How to get the perfect label for your glass bottle

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5 checks for a perfect label on your glass bottle

Check 1: The bottle

The surface condition of the glass is the result of a complex alchemy due to the temperature of the parisons, the wear of the molds and the various surface treatments inherent to the manufacturing process. Thus the surface of the glass of the bottle is neither homogeneous nor perfectly cylindrical, sometimes altering the adhesive capacity of the label.

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The cylindricity of the bottle is very dependent on the condition of the molds which have a life to watch.

To facilitate the passage of these bottles on the conveyors of glassmakers and bottlers, give the bottles a good resistance to abrasion and scratches, surface treatments of the glass of the bottle are necessary.


The adhesion problems of the label on the bottle may come from the nature of the materials in contact and the surface condition of the glass constituting the bottle itself. Inadequate or improperly executed bottle treatments can lead to problems with bubble bonding.
Taking into account that the bottles are produced in compliance with standards that define in particular the surface tension, also called wettability and technical commitments of producers who define the dimensional tolerances and straightness.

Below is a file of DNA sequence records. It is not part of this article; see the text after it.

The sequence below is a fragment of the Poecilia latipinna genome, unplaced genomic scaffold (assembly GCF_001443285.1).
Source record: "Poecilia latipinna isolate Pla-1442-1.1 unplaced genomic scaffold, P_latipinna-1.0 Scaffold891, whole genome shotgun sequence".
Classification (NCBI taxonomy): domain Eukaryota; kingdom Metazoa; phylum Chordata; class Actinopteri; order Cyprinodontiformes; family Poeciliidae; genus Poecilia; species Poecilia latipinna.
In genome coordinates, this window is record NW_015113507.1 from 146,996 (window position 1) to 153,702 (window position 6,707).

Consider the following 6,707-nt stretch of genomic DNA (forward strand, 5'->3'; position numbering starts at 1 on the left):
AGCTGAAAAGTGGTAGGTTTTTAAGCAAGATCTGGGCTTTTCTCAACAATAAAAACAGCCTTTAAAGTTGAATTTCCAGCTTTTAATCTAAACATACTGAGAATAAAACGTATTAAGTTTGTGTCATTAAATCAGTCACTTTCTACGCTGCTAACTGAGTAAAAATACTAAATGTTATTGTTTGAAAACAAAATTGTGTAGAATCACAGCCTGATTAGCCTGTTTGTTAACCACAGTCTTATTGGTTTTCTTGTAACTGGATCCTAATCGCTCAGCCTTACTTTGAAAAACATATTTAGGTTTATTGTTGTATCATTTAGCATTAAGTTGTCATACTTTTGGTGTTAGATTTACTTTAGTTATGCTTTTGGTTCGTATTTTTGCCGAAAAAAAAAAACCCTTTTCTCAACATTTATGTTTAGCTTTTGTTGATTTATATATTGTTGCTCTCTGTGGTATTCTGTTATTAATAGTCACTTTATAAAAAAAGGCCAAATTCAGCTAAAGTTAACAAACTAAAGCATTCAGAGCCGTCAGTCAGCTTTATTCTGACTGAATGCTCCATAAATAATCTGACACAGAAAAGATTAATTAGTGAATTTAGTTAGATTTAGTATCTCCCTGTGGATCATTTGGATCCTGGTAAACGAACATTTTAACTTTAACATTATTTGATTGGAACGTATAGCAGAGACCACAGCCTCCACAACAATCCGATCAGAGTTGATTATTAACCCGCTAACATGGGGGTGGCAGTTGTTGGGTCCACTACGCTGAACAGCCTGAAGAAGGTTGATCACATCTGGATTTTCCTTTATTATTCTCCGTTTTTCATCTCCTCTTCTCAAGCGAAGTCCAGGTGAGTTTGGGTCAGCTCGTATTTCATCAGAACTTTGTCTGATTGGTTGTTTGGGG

(Note: Surface tension is a force that is detected at any interface between two different materials, in our case: glass and glue of the label or glue and inside of the label).

Determining the surface tension/wettability

In order to determine the surface tension or wettability of a surface one can measure the angle of a liquid deposited on it with sophisticated devices typing Pocket Goniometer / PGX or even more simply by using various Test inks , whose ink contained corresponds to different wettability levels for a given time. The wettability most suitable for good bonding must be equal to or greater than 38/40 dynes. The bottles have a label able surface marked on the plane of the article, the tests must be performed on these surfaces.

Check 2: The labels

The labels itself (Dry label)


The structure of the label paper is not different from other papers for writing. These papers consist of several layers of bleached fibers and then the surface to receive the print receives a treatment, which make this surface more closed, smoother and homogeneous so that it can be printed easily.

The opposite face, that receives the glue, generally remains rougher to facilitate the attachment of various types of glue.

In order to meet a growing demand for richer, textured media, producers of specialized papers (paper manufacturers) are putting several new references on the market every year. These supports can be different weights, coated or textured, glossy or matte, various colors and various materials (paper or synthetic type PP, PE, PET ..).

Supports for adhesive labels

Diagram Selfadhesivelabel